Douthat points me to this post by Mark Chaves, Professor of Sociology, Religion, and Divinity at Duke University. Chaves claims conservative white Protestant churches are less politically active than black Protestants or Catholics. This inspires Joe Carter to quip that political Evangelicals are "a herd of unicorns: powerful and abundant in the imagination while not actually existing in the real world." Chaves:
[N]otwithstanding extensive media coverage of political mobilization within conservative churches, conservative white Protestant churches do not stand out in their level of political activity. Catholic and black Protestant churches, overall, are more politically active than either liberal or conservative white Protestants. About three-quarters of Catholics and black Protestants attend churches that engaged in at least one of these eight political activities, compared to about half of white Protestants, either conservative or liberal (Synagogues’ political activity rates, by the way, are as high as the Catholic and black Protestant rates).
It is difficult to say why religious groups have such different political styles. Congregations in highly centralized denominations may do politics differently than independent congregations or congregations in decentralized denominations. Religious groups also focus on different issues, and perhaps different issues elicit different political strategies and tactics. More broadly, religious groups differ in the kinds of church-based political actions they consider appropriate. All of these factors probably shape a religious group’s political style.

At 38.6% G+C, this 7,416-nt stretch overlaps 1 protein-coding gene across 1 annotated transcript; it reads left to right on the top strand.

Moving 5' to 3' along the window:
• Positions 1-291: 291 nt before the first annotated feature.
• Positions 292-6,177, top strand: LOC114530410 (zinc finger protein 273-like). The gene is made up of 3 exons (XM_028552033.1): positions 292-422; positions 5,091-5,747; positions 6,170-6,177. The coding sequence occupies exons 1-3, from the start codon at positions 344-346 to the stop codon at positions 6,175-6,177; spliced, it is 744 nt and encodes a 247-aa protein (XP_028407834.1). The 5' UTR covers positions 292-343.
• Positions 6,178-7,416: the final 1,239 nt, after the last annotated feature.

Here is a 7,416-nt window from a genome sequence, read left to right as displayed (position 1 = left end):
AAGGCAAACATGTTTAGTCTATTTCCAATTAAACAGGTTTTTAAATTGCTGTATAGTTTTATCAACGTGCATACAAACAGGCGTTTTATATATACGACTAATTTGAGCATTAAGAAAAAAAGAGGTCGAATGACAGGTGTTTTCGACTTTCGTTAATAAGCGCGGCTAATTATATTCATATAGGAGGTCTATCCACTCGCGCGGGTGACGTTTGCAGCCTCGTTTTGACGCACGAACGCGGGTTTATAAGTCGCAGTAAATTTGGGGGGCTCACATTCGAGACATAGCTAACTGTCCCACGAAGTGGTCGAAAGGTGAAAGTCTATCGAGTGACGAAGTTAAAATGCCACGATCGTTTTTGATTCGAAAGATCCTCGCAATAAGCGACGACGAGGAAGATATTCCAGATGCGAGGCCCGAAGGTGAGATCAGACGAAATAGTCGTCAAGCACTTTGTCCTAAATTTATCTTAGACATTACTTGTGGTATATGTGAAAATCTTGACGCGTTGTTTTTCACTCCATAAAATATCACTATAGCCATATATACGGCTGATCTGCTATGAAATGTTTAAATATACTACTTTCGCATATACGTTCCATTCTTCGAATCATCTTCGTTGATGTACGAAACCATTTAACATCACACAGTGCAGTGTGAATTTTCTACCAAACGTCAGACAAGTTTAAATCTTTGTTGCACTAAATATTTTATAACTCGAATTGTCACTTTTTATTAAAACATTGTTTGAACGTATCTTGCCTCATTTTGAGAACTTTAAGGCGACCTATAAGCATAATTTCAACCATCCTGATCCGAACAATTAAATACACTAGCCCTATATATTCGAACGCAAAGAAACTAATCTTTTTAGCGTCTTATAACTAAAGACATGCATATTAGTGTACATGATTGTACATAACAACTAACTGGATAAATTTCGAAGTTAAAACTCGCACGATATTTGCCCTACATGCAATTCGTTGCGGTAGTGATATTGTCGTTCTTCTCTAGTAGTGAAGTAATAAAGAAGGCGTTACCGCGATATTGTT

In any event, differences among religious groups in how they do politics seem more important than differences in how much politics they do.
[W]e evangelicals still haven’t caught up on issues of the sanctity of life. Come to the annual March for Life held in Washington, D.C. every January and you’ll find fifty Catholics for every evangelical. For Catholics it is a moral, spiritual, and political issue. For evangelicals it nothing more than an emotional issue that we aren’t really dedicated to doing much about. I suspect that there were more evangelicals that participated in the recent Tea Party protests than have every participated in the March for Life. (And speaking of the Tea Party movement, could any evangelical group or groups ever muster that level of support about anything.)
We want to hear what you think about this article. Submit a letter to the editor or write to email@example.com.